If she’s not riding she’s not really living. Perhaps her single biggest gripe with this whole Rwanda adventure, Lea has been away from the people and creatures that matter most to her: Mrs. Prince and the dozen or so horses at Prince & Pauper farm in Norwich, and Wendy & Bonnie at Seventh Heaven Farm in White River Junction, where Packy, Rio, Hawk make the world a much better place. (I can’t say I blame her; I don’t ride — heck, I’m allergic to horses — and yet, I miss them all dearly, especially Rio and his big, soft nose).
To be fair, there is riding to be had here in Kigali, albeit significantly slimmer pickings than back in Vermont. A few years ago, some enterprising Belgian families established Fazenda Sengha on top of Mt. Kigali — literally on top of the mountain. A handful of horses, a mud hut stable, and a terrace with the most ridiculously amazing view, like, evah. The drive up there requires patience and four wheel drive, but it’s worth it.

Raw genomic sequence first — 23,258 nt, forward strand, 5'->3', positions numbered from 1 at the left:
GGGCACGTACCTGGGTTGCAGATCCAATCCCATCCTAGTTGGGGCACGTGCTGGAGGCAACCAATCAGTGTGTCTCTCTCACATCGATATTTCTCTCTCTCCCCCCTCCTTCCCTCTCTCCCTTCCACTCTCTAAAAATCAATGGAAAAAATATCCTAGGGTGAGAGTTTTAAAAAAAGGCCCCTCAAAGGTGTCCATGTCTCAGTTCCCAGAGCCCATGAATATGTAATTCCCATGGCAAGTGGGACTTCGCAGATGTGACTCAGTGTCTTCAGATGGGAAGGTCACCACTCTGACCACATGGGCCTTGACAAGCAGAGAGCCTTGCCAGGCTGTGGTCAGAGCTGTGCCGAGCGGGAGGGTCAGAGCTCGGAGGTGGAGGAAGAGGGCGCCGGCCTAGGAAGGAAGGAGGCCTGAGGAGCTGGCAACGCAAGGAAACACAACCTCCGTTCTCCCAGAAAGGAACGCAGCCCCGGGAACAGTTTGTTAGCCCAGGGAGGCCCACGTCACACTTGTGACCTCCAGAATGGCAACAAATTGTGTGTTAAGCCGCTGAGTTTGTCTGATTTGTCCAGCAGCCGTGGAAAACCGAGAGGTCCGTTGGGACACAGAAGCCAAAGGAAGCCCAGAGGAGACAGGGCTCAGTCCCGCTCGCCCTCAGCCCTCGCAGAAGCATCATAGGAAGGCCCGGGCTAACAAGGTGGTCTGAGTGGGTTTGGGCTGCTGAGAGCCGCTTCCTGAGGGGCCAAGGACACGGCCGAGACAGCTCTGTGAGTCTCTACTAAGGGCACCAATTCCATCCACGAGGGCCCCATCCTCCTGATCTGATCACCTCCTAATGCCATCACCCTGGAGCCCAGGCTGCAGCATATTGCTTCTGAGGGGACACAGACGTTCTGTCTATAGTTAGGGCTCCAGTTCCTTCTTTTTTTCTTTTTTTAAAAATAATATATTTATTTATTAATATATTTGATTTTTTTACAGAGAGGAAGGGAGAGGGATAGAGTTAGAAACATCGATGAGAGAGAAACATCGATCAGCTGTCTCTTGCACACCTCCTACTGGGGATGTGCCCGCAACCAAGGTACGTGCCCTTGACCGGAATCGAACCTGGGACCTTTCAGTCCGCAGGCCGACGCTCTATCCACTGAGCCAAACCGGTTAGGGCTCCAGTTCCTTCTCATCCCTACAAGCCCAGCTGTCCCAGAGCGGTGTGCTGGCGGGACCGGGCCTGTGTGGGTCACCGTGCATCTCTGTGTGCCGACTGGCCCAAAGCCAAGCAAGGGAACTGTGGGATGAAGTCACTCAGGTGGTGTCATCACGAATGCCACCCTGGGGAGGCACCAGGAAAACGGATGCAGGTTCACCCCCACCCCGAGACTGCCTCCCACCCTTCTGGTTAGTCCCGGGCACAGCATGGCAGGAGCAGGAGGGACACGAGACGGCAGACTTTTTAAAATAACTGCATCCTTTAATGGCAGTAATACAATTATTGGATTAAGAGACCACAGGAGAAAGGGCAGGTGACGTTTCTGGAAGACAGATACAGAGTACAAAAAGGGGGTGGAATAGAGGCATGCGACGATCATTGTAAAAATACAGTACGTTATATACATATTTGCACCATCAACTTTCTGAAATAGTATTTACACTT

At first, Lea rode Zorro, a decent enough horse, but somewhat lacking a bit in motivation and discipline. Lea wasn’t real thrilled, but it was certainly better than nothing. Then came the news that a bunch of new horses were arriving from Kenya (all the horses at Fazenda are retired/rejected Kenyan race or polo horses), which sounded promising. Unfortunately, the trip from Kenya left the three horses and two ponies in such miserable shape that they needed a few weeks to recover and get used to their new surroundings.
But a few weeks ago, Lea finally got dibs on the new goods. And Damara here turned out to be a good match. She’s a feisty and strong-willed mare, eager to go all out and tough to control, but Lea has taken on the challenge and apparently dealt with it well enough that Ally, the excellent American trainer at Fazenda, is letting the two of them work on their relationship.